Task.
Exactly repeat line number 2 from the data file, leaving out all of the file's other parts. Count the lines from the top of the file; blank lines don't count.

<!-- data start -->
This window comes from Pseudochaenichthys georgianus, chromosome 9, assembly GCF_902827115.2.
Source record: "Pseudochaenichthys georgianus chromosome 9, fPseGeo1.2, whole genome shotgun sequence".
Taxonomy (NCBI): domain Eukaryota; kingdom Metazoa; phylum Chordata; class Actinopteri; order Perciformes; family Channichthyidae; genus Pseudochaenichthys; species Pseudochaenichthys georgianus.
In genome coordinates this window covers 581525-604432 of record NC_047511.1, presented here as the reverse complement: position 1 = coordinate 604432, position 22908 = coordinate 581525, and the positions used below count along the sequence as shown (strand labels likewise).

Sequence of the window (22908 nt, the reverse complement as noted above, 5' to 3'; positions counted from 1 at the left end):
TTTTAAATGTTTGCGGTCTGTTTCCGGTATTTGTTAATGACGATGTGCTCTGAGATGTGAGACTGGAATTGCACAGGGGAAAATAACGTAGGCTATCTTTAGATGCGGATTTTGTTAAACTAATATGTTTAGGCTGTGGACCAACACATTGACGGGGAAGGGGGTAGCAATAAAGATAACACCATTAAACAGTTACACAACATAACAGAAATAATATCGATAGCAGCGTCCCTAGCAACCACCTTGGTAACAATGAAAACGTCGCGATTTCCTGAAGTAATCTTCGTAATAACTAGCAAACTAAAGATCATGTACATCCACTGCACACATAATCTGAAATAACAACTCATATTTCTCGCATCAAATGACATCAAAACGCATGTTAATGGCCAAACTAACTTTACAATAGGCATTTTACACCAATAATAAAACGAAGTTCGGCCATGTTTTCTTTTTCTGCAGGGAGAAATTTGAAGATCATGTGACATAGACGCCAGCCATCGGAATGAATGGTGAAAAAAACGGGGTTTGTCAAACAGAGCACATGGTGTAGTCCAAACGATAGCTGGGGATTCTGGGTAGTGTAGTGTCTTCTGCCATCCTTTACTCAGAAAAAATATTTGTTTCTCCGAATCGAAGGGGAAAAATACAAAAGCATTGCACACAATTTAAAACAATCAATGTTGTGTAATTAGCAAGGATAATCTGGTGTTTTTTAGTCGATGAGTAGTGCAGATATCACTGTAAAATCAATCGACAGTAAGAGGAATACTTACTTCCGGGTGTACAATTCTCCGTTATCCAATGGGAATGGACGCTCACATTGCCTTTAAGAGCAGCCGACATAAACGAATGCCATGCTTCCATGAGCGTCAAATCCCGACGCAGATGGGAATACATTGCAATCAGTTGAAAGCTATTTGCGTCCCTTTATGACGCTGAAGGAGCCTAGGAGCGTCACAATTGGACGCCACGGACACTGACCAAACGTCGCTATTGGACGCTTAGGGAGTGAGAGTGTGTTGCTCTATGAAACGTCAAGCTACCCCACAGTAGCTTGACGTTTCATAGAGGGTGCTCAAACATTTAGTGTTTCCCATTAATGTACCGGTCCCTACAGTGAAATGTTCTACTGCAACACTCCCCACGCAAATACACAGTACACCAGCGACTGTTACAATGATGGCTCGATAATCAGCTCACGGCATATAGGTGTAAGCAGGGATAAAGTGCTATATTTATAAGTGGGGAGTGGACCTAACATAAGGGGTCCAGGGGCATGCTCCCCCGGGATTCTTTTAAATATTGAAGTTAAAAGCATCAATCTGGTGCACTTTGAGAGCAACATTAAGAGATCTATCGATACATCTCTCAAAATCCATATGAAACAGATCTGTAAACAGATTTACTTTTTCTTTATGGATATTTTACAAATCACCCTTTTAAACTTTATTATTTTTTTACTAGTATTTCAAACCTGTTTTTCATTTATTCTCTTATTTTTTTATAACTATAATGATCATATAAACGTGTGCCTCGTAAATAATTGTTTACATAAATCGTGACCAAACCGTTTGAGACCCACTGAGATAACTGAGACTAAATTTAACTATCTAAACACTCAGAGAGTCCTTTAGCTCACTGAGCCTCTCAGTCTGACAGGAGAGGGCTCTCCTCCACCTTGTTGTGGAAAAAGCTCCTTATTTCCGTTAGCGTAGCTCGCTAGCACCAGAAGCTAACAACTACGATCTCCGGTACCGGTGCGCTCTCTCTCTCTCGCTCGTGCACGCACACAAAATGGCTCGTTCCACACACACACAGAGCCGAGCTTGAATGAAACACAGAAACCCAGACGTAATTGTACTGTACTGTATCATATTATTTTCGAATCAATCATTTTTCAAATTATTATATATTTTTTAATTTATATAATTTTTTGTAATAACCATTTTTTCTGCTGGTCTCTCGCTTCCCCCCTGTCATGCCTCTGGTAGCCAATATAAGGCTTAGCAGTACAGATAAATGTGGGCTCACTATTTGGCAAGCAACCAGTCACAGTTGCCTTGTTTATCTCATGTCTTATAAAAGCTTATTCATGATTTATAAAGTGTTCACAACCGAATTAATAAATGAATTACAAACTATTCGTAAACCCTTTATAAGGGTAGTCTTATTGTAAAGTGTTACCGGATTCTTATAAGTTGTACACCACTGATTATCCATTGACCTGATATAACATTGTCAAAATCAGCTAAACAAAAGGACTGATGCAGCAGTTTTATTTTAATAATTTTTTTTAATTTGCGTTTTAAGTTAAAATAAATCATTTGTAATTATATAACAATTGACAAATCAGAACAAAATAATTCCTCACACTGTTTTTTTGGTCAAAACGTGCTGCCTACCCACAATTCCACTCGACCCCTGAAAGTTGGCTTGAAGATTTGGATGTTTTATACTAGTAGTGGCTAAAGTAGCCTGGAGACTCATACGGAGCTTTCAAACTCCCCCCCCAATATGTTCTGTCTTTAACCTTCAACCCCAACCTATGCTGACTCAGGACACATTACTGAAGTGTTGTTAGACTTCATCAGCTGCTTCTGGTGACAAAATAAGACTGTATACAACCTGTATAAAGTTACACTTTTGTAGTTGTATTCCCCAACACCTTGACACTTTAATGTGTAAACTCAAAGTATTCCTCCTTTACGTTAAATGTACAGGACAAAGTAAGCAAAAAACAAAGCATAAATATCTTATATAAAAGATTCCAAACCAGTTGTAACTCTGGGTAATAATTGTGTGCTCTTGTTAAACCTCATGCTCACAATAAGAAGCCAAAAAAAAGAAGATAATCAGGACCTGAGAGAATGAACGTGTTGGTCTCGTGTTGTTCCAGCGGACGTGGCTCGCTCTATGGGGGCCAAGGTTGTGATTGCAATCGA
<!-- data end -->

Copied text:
Source record: "Pseudochaenichthys georgianus chromosome 9, fPseGeo1.2, whole genome shotgun sequence".